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Don’t let a lagging economy get your down! Use these cost-cutters

By Lewis Hunter, CPA    

Experts say the economy is improving, but Jacksonville unemployment reached 12%, and many businessmoney cutting.small owners are worrying about a double-dip recession. Good planning requires business owners to consider their alternatives in case the economy does not improve as quickly as everyone hopes. This means transitioning your business practices to save money during a long-term recession.

Here are some cost-cutting strategies will help support your business’s bottom line while the economy perks up.

• Switch to a recession-time loan. The recession has changed lenders’ attitudes. They are much more skeptical and hesitant to give loans. Businesses that depend on loans will need to revise their pitch to lenders in order to get the financial backing they need.

You can do this by working the recession into your pitch for a loan. Present a realistic business plan to lenders that incorporates the recession, and mention how you plan to adjust your business to meet the challenges of the economy. 

Lenders don’t want to hear a “business as usual” approach because the economy has prevented business as usual for most companies. The more realistic you are about finances, the more likely lenders will be to give you a loan.

• Shorten your business cycle. During a recession, smart business owners review business activity more frequently so they can act swiftly on cash flow changes.

With shorter business cycles, you can see upward trends sooner and respond accordingly. If you were reviewing your finances quarterly in the past, you may want to start reviewing them bi-monthly or even monthly.

• Outsource services. It’s tempting to keep everything in-house when finances are tight, but outsourcing time-consuming services could save your business money in the long run.

Start by examining the services that take your team longest to complete. Focus the majority of your employees’ time on bringing in new business. Tasks such as bookkeeping, IT support, direct marketing, public relations, writing, and Web design are all good options to outsource if they are not a central part to your business.

In addition, the recession has put an abundance of freelancers into the market, giving business owners a chance to work with these specialists on contract to get quality work on a project-by-project basis.

• Update business technology. Although it’s difficult to justify investing in new technology during a recession, your business could lag behind competitors who have newer, faster equipment. Not only will your business processes become more efficient with new technology, but potential customers will also be impressed that your business continues to improve during a recession.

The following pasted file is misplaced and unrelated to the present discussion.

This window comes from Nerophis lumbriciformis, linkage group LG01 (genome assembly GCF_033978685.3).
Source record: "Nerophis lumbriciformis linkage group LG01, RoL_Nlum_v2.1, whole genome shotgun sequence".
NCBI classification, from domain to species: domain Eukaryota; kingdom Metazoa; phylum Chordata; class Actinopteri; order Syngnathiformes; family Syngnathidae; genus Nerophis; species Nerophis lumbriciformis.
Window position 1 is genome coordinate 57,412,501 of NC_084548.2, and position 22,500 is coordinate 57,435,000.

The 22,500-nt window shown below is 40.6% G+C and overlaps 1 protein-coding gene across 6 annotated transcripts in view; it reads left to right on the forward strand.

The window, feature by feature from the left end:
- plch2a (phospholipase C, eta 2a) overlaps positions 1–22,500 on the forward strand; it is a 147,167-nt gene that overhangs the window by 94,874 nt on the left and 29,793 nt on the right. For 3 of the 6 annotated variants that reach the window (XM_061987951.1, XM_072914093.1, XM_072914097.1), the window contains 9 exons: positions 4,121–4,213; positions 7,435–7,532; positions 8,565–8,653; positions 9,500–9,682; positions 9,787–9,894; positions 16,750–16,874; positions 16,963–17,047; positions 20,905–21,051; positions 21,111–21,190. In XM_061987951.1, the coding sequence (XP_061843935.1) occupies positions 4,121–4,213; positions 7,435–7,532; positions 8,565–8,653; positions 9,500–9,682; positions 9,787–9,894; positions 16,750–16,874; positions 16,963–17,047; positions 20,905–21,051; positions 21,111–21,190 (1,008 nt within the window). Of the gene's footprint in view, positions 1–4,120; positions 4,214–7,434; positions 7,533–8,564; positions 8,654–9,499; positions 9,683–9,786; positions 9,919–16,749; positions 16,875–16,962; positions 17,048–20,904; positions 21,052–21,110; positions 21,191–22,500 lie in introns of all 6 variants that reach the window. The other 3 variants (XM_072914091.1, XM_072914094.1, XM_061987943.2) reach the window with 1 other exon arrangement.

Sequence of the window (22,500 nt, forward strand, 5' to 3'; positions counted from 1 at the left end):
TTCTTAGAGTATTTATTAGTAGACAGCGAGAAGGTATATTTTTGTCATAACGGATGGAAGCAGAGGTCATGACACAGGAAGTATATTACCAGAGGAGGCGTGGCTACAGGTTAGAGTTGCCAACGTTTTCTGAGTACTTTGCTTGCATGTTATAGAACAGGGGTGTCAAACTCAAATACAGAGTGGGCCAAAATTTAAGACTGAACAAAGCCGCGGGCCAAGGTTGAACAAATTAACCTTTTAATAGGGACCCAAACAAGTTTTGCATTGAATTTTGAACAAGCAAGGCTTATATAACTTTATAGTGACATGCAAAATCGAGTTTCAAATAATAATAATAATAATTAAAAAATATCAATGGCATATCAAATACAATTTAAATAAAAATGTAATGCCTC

Many retailers are selling equipment at a discount, so you may be able to get a better deal now than if you wait until the recession passes.

• Increase your online presence. Although you may not have enough cash for an all-inclusive marketing campaign, you can still get your name into the market without breaking the bank. Start with your Web site. Invest in search engine optimization (SEO) software to bring your site out of hiding and make it easy to find online.

Also, if you don’t have control over editing your Web site, consider switching over to a site host that will allow you to maintain and update pages on your own. This will save time and money in working with a Web developer for all site changes.

Social media is one of the best ways to market online, and it is free. Create Twitter, Facebook and LinkedIn accounts and post to them regularly. Don’t forget to include links to your Web site or blog in each post to drive additional traffic to your Web site. 

• Market your company effectively. Don’t stop marketing and advertising because of the recession. Customers will want to see that you are still around and operating in any economy. Because finances are strained for everyone, you might be able to negotiate better advertising or printing deals now for external promotions.

Another way to market your company is to do some old-fashioned networking. Attend local business events, non-profit fundraisers, and community functions. This way, you can promote your company personally.

• Use a mentor. Confiding in an experienced mentor is extremely useful during business challenges. A mentor will help you pick out opportunities or threats you might have missed, as well as offer guidance during business growth or decline. Most of all, a mentor will keep you accountable.

Remember that even the strongest business plans can be deterred by unexpected changes in the economy. In your business plans, include a scenario that could test your revenue, expenses and cash flows.

Your business should be prepared to adapt as the economy changes to get the most out of every situation. 

Lewis Hunter is a certified public accountant and owner of Hunter & Associates, P.A. He specializes in financial planning, tax planning and business coaching for small businesses. Visit www.huntercpa.com.


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